By Rory Power
Published July 9, 2019 by Delacorte Press
Wilder Girls is a weird, visceral book that will stay with me long after reading it.
The Raxter School has been under quarantine for 18 months. Situated on an island, it’s isolated from the mainland, and it was easy to cut it off from civilization when the Tox started. The epidemic has killed all but two of the teachers and many of the students. Those who have survived are changed, their bodies strange and different.
Hetty, Reese, and Byatt were friends before the Tox, but now they are more or less a faction, the school having split into groups. There are no classes anymore, just duties split up among the girls. It’s a fairly brutal atmosphere. Food is scarce (there’s only what gets delivered from the mainland and it’s never enough), and even the bonds of friendship aren’t enough to keep Hetty and Reese from fighting each other for a rotting orange. When Byatt has a relapse and is taken to the infirmary, Hetty becomes convinced that something more is going on and decides to try to save her friend, even if it means going beyond the school gates, something that is forbidden by the quarantine.
The island itself is almost a character in the book. It’s changed with the Tox, vegetation overtaking everything outside the school gates, and the animals have become treacherous. The island has become a menacing place, a malevolent presence threatening to encroach upon the school.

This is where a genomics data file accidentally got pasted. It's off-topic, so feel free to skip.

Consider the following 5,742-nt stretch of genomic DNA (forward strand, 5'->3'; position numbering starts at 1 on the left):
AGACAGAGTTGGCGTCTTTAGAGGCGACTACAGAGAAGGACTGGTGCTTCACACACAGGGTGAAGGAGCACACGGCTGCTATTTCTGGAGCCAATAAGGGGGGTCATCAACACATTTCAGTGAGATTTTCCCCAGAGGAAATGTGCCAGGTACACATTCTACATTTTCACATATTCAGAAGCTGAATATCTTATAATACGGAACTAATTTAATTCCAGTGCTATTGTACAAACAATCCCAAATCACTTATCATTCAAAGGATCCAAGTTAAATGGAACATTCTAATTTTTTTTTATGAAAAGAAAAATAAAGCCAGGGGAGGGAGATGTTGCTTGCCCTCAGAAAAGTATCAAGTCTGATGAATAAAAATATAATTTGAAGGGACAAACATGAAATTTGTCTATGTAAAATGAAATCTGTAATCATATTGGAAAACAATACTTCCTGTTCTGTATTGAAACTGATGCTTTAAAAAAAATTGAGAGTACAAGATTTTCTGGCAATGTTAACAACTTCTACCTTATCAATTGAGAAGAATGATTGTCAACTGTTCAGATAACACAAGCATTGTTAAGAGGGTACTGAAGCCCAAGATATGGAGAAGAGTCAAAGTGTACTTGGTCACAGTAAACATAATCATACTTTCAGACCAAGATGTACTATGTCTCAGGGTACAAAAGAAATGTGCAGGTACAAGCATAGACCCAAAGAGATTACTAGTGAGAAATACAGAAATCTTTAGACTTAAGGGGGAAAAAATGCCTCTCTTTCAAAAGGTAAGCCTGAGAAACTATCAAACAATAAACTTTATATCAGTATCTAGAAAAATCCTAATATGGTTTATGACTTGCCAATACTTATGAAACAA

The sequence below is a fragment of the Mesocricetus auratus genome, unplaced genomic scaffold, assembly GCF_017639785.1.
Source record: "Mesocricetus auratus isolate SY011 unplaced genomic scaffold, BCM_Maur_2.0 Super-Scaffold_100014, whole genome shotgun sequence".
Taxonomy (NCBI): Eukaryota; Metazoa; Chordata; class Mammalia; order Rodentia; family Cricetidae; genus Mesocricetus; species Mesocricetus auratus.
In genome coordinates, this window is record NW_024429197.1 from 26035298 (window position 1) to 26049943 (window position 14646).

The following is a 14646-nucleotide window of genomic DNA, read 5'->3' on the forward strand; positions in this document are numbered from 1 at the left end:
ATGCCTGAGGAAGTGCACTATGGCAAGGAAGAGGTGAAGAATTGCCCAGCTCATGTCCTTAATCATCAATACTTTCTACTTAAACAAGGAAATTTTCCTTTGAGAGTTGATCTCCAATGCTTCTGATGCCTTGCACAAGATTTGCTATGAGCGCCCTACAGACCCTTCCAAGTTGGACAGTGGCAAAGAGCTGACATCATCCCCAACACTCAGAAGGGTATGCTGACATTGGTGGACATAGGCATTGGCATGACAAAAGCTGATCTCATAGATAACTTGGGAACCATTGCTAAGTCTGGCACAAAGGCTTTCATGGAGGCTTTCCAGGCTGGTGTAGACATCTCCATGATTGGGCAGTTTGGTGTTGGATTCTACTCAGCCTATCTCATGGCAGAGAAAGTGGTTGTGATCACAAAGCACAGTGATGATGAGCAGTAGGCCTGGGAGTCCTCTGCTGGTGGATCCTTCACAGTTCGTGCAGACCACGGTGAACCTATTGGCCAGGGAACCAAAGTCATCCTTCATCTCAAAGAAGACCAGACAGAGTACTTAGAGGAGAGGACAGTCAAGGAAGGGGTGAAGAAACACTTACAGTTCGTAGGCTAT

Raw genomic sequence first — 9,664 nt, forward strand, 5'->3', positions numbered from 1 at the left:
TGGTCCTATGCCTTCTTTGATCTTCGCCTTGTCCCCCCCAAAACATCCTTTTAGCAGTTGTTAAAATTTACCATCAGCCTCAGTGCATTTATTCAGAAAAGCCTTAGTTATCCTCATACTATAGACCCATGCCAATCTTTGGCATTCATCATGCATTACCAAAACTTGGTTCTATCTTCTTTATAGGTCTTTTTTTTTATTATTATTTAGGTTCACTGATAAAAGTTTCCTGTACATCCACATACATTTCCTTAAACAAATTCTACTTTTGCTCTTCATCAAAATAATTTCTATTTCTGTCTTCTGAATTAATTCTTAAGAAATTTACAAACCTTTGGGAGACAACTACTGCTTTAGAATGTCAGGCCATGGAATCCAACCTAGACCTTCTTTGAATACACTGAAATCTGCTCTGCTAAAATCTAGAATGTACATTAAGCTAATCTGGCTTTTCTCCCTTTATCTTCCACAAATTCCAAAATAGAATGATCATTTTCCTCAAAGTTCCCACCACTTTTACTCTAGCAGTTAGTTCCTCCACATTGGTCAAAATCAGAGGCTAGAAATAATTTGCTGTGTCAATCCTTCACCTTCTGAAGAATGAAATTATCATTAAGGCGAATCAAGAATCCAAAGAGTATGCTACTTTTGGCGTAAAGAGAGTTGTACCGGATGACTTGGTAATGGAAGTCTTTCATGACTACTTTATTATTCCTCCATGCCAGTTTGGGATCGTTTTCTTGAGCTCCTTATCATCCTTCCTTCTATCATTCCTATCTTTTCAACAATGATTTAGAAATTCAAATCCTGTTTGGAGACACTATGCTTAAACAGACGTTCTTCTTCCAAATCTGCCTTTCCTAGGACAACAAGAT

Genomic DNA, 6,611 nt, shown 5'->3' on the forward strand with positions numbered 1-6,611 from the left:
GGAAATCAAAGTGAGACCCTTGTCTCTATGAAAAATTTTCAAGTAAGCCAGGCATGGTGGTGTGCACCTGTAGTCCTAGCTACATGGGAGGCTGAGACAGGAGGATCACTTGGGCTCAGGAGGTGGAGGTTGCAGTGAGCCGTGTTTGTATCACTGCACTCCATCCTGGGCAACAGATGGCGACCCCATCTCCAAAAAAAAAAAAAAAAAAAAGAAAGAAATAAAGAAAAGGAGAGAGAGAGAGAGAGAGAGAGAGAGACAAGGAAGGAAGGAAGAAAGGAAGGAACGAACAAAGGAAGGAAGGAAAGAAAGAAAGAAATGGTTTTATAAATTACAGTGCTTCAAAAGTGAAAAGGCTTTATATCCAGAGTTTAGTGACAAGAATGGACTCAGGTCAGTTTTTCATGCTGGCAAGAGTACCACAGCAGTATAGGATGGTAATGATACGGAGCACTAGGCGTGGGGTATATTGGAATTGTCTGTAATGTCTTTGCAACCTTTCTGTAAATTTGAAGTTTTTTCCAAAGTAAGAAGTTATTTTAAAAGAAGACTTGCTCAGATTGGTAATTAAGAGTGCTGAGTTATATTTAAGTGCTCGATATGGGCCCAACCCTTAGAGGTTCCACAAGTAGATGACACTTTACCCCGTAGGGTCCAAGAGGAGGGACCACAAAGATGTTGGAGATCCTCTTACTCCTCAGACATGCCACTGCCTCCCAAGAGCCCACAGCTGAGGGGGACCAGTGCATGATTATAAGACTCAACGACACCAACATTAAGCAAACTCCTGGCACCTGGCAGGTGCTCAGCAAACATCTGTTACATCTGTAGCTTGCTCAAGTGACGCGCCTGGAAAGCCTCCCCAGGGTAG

This book is probably not for the squeamish. The girls all have strange things going on with their bodies, a missing eye, an extra spine. It’s rough and kind of gross at times, but it’s basically the new normal for the girls.
This book is genuinely creepy. It’s not horror in the “don’t go in there!” sense, but it’s disturbing and weird, and I felt very tense reading it. Some readers may find the pace a bit slow, but I thought it worked well for the story. When the pace picks up in the last third, it’s a gut-punch, and the ending is really well done.
I want to mention that two of the three main characters are queer, and I’m really glad to see the representation. 2019 is giving up lots of queer YA.
I received an eARC from the publisher through NetGalley.